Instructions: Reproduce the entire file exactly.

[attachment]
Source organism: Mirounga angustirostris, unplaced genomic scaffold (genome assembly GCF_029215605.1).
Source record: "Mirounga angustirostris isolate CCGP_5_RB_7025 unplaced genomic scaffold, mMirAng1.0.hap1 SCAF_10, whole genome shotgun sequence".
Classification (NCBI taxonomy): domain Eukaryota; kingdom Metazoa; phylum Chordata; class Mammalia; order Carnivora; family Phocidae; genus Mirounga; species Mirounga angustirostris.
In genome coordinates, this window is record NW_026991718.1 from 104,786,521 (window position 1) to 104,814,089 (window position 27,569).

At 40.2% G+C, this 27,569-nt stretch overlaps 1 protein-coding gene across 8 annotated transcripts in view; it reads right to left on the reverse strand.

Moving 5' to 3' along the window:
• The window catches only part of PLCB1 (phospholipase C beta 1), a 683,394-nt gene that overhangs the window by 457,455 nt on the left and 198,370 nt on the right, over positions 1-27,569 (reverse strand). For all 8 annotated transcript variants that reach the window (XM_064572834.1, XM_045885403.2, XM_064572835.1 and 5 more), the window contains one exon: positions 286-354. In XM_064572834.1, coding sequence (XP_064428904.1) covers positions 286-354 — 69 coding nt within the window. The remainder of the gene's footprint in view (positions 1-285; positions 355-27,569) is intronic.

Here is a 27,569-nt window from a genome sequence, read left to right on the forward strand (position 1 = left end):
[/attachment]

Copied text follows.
Source organism: Mirounga angustirostris, unplaced genomic scaffold (genome assembly GCF_029215605.1).
Source record: "Mirounga angustirostris isolate CCGP_5_RB_7025 unplaced genomic scaffold, mMirAng1.0.hap1 SCAF_10, whole genome shotgun sequence".
Classification (NCBI taxonomy): domain Eukaryota; kingdom Metazoa; phylum Chordata; class Mammalia; order Carnivora; family Phocidae; genus Mirounga; species Mirounga angustirostris.
In genome coordinates, this window is record NW_026991718.1 from 104,786,521 (window position 1) to 104,814,089 (window position 27,569).

At 40.2% G+C, this 27,569-nt stretch overlaps 1 protein-coding gene across 8 annotated transcripts in view; it reads right to left on the reverse strand.

Moving 5' to 3' along the window:
• The window catches only part of PLCB1 (phospholipase C beta 1), a 683,394-nt gene that overhangs the window by 457,455 nt on the left and 198,370 nt on the right, over positions 1-27,569 (reverse strand). For all 8 annotated transcript variants that reach the window (XM_064572834.1, XM_045885403.2, XM_064572835.1 and 5 more), the window contains one exon: positions 286-354. In XM_064572834.1, coding sequence (XP_064428904.1) covers positions 286-354 — 69 coding nt within the window. The remainder of the gene's footprint in view (positions 1-285; positions 355-27,569) is intronic.

Here is a 27,569-nt window from a genome sequence, read left to right on the forward strand (position 1 = left end):